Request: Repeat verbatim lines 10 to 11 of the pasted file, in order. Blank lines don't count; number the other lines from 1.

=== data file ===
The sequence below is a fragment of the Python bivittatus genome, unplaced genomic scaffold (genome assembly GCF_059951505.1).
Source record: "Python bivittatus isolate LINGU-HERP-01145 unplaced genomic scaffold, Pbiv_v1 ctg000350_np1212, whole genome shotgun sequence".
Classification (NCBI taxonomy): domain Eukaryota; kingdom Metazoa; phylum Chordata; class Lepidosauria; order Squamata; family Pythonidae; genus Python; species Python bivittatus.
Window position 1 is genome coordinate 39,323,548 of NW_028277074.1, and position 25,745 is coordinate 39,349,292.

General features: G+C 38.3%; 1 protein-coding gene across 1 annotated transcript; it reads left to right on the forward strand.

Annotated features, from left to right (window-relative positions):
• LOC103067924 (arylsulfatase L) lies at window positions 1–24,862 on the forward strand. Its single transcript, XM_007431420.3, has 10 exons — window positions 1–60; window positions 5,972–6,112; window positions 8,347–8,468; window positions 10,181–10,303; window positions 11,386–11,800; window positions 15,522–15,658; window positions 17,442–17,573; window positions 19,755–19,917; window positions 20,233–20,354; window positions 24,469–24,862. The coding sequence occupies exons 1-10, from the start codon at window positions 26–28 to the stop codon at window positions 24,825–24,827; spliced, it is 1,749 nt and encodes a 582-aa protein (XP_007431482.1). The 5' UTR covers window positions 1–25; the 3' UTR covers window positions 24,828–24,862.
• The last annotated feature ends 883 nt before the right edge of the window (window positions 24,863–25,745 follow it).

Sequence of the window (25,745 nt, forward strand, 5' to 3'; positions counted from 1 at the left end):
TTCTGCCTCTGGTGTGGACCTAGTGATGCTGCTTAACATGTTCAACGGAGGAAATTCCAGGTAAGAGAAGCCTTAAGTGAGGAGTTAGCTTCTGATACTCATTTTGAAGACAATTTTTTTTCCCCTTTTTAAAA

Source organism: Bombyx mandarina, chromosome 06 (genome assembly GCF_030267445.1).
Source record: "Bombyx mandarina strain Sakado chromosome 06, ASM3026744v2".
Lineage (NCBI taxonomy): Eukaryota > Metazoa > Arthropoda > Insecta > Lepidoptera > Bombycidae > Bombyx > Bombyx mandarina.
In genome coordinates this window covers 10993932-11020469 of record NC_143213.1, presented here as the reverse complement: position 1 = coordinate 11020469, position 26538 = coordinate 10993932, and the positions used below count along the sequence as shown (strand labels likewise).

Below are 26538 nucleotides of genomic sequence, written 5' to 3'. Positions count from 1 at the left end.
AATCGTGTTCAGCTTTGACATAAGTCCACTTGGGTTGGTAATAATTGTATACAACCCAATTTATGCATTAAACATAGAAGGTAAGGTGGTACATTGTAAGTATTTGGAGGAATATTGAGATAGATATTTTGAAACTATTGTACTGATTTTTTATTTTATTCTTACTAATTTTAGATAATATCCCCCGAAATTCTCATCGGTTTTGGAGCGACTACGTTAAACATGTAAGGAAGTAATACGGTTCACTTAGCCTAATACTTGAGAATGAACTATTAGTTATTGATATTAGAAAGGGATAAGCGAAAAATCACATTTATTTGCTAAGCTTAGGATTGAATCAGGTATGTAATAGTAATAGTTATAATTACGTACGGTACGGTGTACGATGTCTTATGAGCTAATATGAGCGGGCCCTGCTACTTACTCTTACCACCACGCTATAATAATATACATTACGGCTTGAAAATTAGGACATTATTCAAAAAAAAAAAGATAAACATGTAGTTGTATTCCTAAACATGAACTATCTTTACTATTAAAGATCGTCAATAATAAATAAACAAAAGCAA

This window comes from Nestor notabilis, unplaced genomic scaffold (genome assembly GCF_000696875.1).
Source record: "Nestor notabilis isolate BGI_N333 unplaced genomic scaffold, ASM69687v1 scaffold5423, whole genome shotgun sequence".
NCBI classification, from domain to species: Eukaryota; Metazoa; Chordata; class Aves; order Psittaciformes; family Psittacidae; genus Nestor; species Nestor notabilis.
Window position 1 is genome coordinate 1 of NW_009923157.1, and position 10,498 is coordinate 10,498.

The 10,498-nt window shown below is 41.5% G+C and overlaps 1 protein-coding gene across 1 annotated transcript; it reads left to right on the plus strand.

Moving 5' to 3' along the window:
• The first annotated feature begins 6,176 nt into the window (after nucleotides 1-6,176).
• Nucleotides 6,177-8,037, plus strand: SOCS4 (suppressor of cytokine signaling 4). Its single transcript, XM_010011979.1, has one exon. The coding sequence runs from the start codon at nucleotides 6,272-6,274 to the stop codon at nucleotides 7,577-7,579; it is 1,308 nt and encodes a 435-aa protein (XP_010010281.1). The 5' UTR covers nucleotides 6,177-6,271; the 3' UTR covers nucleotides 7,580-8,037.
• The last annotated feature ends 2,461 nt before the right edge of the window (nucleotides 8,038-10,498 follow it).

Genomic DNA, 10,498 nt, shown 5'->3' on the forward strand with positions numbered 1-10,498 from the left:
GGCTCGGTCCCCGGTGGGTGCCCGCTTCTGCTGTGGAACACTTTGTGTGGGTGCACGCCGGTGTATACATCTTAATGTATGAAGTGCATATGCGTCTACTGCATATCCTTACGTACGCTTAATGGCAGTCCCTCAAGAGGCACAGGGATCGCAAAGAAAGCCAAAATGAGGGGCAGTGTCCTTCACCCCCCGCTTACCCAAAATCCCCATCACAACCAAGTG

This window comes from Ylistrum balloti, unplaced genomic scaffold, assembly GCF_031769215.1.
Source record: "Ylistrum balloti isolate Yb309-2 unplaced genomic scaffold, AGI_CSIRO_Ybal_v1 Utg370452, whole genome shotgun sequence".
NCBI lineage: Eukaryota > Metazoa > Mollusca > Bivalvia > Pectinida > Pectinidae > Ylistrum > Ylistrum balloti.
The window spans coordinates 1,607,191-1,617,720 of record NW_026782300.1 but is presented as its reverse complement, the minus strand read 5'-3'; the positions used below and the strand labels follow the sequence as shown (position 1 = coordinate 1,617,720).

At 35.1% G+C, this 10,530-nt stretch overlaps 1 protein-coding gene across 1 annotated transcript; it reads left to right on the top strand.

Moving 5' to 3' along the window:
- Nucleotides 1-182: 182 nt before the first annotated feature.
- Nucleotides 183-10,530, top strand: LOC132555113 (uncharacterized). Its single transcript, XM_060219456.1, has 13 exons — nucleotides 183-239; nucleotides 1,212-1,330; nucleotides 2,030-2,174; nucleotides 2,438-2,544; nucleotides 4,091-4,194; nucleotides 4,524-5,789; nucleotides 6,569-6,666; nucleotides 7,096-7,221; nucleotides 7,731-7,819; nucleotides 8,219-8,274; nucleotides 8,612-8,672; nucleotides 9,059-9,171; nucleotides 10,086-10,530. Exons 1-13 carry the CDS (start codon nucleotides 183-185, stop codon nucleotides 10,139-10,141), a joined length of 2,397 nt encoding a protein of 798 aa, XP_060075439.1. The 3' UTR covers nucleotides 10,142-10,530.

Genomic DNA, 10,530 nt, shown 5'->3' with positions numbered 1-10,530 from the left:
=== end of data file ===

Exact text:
TTCTGCCTCTGGTGTGGACCTAGTGATGCTGCTTAACATGTTCAACGGAGGAAATTCCAGGTAAGAGAAGCCTTAAGTGAGGAGTTAGCTTCTGATACTCATTTTGAAGACAATTTTTTTTCCCCTTTTTAAAA

Source organism: Bombyx mandarina, chromosome 06 (genome assembly GCF_030267445.1).